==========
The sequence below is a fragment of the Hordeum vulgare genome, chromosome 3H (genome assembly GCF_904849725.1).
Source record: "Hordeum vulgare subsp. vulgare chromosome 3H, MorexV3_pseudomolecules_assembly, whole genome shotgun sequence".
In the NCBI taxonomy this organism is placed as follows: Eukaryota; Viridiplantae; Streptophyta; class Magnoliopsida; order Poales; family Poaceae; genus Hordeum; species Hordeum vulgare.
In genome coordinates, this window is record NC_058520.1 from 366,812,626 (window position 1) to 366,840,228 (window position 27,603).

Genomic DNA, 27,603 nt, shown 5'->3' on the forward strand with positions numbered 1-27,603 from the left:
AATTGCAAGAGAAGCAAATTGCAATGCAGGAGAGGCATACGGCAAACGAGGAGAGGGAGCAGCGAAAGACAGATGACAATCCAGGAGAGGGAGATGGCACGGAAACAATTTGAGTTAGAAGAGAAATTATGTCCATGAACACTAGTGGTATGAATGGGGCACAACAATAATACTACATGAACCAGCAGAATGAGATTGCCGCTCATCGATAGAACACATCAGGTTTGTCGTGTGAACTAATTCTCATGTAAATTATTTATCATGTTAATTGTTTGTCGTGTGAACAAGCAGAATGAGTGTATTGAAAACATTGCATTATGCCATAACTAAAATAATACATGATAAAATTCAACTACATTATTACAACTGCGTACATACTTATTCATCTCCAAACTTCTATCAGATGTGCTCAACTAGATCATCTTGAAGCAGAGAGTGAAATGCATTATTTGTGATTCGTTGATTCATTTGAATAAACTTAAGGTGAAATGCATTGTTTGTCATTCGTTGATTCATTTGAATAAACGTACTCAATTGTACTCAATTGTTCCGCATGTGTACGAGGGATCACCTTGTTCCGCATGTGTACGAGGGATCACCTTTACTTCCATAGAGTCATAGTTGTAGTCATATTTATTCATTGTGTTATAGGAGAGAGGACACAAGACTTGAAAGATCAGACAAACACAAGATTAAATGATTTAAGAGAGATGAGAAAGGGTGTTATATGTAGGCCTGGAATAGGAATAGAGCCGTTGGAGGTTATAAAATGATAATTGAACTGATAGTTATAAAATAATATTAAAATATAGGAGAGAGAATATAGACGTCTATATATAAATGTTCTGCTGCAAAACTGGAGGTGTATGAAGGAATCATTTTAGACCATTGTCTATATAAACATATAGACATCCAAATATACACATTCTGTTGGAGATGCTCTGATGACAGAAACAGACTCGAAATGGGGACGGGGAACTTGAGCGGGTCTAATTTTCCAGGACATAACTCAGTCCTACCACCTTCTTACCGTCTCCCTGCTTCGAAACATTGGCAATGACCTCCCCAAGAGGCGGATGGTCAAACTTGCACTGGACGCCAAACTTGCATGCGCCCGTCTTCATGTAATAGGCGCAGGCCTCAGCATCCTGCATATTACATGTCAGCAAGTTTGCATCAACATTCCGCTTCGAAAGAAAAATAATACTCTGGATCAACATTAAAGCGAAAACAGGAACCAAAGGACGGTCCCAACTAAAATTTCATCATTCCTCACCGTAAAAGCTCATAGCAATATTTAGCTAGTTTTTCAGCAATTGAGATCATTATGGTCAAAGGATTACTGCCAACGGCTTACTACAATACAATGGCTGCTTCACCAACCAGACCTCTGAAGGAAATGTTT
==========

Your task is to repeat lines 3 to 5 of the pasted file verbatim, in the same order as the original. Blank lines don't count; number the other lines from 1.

In the NCBI taxonomy this organism is placed as follows: Eukaryota; Viridiplantae; Streptophyta; class Magnoliopsida; order Poales; family Poaceae; genus Hordeum; species Hordeum vulgare.
In genome coordinates, this window is record NC_058520.1 from 366,812,626 (window position 1) to 366,840,228 (window position 27,603).

Genomic DNA, 27,603 nt, shown 5'->3' on the forward strand with positions numbered 1-27,603 from the left: